239@c **********************************************************
 240@node Preparation
 241@chapter Preparation
 242
 243To use `@acronym{Libgcrypt}', you have to perform some changes to your
 244sources and the build system.  The necessary changes are small and
 245explained in the following sections.  At the end of this chapter, it
 246is described how the library is initialized, and how the requirements
 247of the library are verified.
 248
 249@menu
 250* Header::                      What header file you need to include.
 251* Building sources::            How to build sources using the library.
 252* Building sources using Automake::  How to build sources with the help of Automake.
 253* Initializing the library::    How to initialize the library.
 254* Multi Threading::             How @acronym{Libgcrypt} can be used in a MT environment.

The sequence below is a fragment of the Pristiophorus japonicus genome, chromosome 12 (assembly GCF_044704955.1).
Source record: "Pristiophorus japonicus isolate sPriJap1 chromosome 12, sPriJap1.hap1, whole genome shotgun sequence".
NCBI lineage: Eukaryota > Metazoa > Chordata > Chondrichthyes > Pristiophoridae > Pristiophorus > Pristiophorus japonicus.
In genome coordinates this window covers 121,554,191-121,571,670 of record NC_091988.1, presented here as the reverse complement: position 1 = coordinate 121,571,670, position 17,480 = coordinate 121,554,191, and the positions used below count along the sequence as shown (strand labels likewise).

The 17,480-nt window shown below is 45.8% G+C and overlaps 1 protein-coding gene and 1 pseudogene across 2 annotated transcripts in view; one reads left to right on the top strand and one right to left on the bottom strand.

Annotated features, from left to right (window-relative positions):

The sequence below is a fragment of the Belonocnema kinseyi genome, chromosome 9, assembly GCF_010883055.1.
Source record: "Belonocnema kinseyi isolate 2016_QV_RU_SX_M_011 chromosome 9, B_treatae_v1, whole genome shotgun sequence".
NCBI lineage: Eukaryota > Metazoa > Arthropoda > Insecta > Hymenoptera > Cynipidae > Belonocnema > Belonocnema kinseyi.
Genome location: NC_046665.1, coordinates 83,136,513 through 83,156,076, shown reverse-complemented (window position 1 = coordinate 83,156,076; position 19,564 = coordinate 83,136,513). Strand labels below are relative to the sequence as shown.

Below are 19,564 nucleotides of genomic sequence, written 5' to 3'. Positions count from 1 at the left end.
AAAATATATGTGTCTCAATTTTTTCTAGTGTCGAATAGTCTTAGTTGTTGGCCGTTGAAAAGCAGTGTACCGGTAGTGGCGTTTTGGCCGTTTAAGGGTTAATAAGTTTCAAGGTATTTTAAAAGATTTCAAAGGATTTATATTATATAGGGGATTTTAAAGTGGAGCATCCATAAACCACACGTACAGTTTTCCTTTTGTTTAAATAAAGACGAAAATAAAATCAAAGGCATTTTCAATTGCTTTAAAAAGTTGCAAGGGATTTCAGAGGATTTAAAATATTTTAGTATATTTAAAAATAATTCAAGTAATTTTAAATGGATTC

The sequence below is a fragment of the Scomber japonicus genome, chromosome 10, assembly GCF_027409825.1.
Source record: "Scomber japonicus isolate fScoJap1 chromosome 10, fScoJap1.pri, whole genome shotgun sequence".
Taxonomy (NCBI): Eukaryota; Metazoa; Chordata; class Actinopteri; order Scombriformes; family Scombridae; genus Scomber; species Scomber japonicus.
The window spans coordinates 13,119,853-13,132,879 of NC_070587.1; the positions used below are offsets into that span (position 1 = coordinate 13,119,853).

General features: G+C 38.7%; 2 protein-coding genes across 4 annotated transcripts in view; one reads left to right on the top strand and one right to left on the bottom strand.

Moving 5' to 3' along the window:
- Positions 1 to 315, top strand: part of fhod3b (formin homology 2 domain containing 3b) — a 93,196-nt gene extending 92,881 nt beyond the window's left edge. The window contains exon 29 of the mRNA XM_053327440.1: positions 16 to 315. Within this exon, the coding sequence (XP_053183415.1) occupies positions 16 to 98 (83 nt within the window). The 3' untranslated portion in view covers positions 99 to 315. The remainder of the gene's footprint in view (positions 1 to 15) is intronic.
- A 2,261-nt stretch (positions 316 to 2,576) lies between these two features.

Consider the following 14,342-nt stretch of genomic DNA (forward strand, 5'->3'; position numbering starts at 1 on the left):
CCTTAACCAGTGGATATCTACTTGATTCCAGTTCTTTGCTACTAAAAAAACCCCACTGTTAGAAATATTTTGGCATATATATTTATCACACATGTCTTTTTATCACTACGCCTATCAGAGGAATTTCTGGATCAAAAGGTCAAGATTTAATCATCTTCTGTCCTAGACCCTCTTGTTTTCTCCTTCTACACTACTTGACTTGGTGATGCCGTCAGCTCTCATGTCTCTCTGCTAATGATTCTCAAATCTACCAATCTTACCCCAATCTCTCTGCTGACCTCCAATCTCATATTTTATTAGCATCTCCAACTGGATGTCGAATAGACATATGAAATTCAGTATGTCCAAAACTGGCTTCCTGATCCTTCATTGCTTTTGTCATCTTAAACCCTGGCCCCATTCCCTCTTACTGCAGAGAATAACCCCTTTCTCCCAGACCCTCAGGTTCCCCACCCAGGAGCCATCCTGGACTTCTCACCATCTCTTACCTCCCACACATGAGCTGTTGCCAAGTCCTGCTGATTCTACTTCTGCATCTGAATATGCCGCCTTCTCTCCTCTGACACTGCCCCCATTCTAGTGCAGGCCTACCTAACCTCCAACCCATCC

255@end menu
 256
 257
 258@node Header
 259@section Header
 260
 261All interfaces (data types and functions) of the library are defined
 262in the header file `gcrypt.h'.  You must include this in all source
 263files using the library, either directly or through some other header
 264file, like this:
 265
 266@example
 267#include <gcrypt.h>
 268@end example
 269
 270The name space of `@acronym{Libgcrypt}' is @code{gcry_*} for function
 271and type names and @code{GCRY*} for other symbols.  In addition the
 272same name prefixes with one prepended underscore are reserved for
 273internal use and should never be used by an application.  Furthermore
 274`libgpg-error' defines functions prefixed with `gpg_' and preprocessor
 275symbols prefixed with `GPG_'.  Note that @acronym{Libgcrypt} uses
 276libgpg-error, which uses @code{gpg_err_*} as name space for function
 277and type names and @code{GPG_ERR_*} for other symbols, including all
 278the error codes.
 279
 280@node Building sources
 281@section Building sources
 282
 283If you want to compile a source file including the `gcrypt.h' header